Attributed to Gilles-Marie Oppenord (French, 1672–1742). Sheet with Architectural Motifs. The Metropolitan Museum of Art, New York, Edward Pearce Casey Fund, 1981 (1981.1047)
Sketching forms an important part of many artists' work process. Whether the artist quickly scribbles down the outline of a new design or records another artist's inventions for inspiration or as a learning tool, sketches help to shape ideas and stimulate the creative process. Sketches and studies therefore form an integral aspect of an artist's initial training, but many continue to sketch throughout their mature careers. On this sheet of sketches (1981.1047), the French architect Gilles-Marie Oppenord (1672–1742) has collected various architectural elements with a supporting function, which could serve him in his own designs for the interior. The somewhat chaotic arrangement of motifs is characteristic for a sketch sheet, and many similar sheets by Oppenord are known. His studies were later published by the French publisher Gabriel Huquier (1695–1772), making them available to a wider audience as models for design.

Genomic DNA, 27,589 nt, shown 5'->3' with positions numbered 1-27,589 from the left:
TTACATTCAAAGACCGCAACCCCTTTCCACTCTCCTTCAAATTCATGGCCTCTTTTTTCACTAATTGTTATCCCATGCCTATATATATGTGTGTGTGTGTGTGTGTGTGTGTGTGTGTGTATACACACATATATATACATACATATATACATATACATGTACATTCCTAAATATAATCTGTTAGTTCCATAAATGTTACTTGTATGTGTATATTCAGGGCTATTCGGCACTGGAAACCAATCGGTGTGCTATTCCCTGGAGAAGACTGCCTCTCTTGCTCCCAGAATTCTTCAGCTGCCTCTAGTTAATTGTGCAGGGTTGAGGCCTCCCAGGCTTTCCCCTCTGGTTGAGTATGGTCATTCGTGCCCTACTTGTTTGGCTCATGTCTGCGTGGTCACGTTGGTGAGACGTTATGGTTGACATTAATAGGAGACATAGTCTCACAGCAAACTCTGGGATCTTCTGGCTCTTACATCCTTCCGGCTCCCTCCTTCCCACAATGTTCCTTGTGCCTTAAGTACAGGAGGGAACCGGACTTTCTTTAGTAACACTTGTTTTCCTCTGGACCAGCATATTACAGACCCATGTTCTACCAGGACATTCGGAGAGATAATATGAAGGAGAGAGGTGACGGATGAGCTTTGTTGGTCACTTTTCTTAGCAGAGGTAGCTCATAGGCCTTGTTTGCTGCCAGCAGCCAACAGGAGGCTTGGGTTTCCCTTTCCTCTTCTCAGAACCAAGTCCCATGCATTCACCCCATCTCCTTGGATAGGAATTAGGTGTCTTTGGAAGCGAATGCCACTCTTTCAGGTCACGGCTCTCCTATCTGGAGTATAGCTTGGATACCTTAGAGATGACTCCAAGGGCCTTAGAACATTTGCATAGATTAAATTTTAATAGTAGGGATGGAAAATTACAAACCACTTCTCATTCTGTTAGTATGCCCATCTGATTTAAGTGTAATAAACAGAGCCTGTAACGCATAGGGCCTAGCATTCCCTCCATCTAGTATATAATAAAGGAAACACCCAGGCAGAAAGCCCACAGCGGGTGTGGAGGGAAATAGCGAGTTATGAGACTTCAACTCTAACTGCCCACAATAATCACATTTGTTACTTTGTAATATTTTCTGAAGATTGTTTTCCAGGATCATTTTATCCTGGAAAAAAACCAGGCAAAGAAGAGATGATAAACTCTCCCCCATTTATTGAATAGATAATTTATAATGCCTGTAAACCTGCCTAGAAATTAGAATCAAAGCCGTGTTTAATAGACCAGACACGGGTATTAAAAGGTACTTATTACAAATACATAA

Gregorio de' Ferrari (Italian, 1647–1726). Design for an Overdoor Decoration (recto); Rinceaux (verso), ca. 1670–1690. The Metropolitan Museum of Art, New York, Rogers Fund, 1967 (67.95.9)
Gregorio de' Ferrari (1647–1726) explores a more concise theme, focusing his attention on the decoration of a frame most likely meant as an overdoor decoration (67.95.9). The design on top shows a highly finished composition of a satyr's mask crowned with a laurel wreath by two cherubs. The lower design represents an earlier stage of the design process where the artist has merely outlined the figures of the two young satyrs on either side of the central vase. By roughly applying some gray wash in certain areas, he is nevertheless able to bring his design to life and visualize what the executed designs would come to look like.